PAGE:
Florida school superintendents, saying their districts are being overwhelmed by state-required testing, last week asked the state school board for help.
The superintendents are urging lawmakers and top education officials to make three changes this school year: Suspend the state’s school grading system as students and teachers adjust to new standards and new online tests; put the brakes on all consequences for students when it comes to state testing; and start scaling back the percentage of student test scores that are factored into teachers’ evaluations and their salaries.
Hillsborough County schools Superintendent MaryEllen Elia delivered those recommendations and detailed superintendents’ “grave concerns” to the state board.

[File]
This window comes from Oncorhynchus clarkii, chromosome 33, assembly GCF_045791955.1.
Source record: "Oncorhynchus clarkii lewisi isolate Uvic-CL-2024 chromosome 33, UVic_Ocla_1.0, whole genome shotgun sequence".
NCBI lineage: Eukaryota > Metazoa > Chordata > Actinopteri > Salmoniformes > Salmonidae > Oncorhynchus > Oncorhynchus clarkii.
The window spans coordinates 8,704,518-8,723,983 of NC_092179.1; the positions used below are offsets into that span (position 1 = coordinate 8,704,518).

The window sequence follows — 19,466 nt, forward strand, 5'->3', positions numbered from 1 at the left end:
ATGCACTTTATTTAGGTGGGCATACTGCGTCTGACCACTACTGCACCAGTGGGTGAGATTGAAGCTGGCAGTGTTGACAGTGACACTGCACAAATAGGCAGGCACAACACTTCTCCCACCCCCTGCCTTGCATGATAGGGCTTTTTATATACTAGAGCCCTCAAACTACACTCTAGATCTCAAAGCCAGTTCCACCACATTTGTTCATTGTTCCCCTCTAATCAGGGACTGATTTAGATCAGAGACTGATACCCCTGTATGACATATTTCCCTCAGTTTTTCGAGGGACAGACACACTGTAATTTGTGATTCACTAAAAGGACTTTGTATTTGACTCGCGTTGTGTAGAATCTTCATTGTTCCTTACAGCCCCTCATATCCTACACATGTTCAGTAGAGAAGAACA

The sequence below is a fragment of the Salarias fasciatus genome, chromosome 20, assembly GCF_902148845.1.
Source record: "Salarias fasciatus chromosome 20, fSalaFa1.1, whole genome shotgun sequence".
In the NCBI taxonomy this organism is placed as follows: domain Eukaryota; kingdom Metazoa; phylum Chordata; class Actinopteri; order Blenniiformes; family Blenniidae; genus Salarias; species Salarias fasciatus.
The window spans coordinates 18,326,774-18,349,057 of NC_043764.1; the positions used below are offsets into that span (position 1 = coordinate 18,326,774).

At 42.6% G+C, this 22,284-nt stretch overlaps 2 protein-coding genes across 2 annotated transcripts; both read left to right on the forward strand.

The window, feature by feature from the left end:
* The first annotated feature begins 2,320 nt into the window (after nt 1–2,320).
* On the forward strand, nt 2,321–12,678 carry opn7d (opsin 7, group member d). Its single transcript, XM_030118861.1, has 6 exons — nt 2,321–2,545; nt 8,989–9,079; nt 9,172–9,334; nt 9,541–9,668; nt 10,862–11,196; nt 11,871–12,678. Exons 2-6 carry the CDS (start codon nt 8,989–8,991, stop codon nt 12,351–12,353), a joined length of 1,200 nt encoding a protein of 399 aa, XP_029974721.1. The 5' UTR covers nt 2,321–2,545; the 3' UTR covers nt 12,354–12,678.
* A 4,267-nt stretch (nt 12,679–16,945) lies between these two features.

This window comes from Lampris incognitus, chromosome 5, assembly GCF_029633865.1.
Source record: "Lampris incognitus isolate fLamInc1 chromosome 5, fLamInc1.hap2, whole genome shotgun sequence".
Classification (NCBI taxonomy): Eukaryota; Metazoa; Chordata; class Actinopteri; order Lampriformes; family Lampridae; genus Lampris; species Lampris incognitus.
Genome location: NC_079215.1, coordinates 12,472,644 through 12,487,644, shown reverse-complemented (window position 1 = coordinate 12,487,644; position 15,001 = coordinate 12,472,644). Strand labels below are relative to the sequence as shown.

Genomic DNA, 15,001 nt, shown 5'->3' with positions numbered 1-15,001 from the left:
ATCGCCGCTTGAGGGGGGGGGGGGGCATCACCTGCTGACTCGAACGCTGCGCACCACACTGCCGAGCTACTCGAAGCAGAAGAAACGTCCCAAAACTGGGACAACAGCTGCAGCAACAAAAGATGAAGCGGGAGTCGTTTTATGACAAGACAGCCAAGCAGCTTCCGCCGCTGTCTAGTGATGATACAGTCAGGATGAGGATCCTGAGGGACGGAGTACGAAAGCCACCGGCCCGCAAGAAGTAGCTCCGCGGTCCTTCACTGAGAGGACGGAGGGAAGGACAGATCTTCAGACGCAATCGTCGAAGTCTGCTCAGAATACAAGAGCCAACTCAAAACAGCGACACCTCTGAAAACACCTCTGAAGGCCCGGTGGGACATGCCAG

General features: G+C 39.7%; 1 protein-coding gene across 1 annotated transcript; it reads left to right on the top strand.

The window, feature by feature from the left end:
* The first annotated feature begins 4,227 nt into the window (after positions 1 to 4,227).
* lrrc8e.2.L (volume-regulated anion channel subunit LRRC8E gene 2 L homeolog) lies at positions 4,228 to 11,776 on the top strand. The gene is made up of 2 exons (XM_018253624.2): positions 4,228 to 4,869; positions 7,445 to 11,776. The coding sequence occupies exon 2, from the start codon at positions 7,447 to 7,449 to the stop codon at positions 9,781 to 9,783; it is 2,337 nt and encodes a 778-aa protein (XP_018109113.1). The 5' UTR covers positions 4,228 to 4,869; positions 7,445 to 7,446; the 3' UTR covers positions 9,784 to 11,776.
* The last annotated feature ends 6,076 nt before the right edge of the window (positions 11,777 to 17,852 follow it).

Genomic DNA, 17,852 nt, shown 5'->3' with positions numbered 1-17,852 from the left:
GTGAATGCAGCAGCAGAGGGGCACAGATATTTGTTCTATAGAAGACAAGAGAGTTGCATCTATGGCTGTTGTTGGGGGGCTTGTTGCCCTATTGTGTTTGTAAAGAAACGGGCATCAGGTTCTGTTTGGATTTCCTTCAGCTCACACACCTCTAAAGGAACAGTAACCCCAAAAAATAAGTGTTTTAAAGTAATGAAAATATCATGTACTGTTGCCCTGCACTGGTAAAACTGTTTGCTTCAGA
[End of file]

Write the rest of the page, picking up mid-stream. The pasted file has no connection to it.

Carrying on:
“This school year is one of transition and implementation,” Ms. Elia said. “The Florida legislature has provided some relief for the transition, but certainly challenges remain.”
This school year, the new state standards—based on the Common Core State Standards—are supposed to be in place across all grade levels for the first time. In the spring, students will take new state tests for reading, writing, and math. Districts will give their own end-of-course assessments for other subjects.
Education Commissioner Pam Stewart said the state education department and board don’t have the power to make most of the changes they seek.
“Most of Superintendent Elia’s points are controlled by the legislature,” Ms. Stewart said.
A version of this article appeared in the October 08, 2014 edition of Education Week as School Superintendents in Florida Seek Testing Relief From State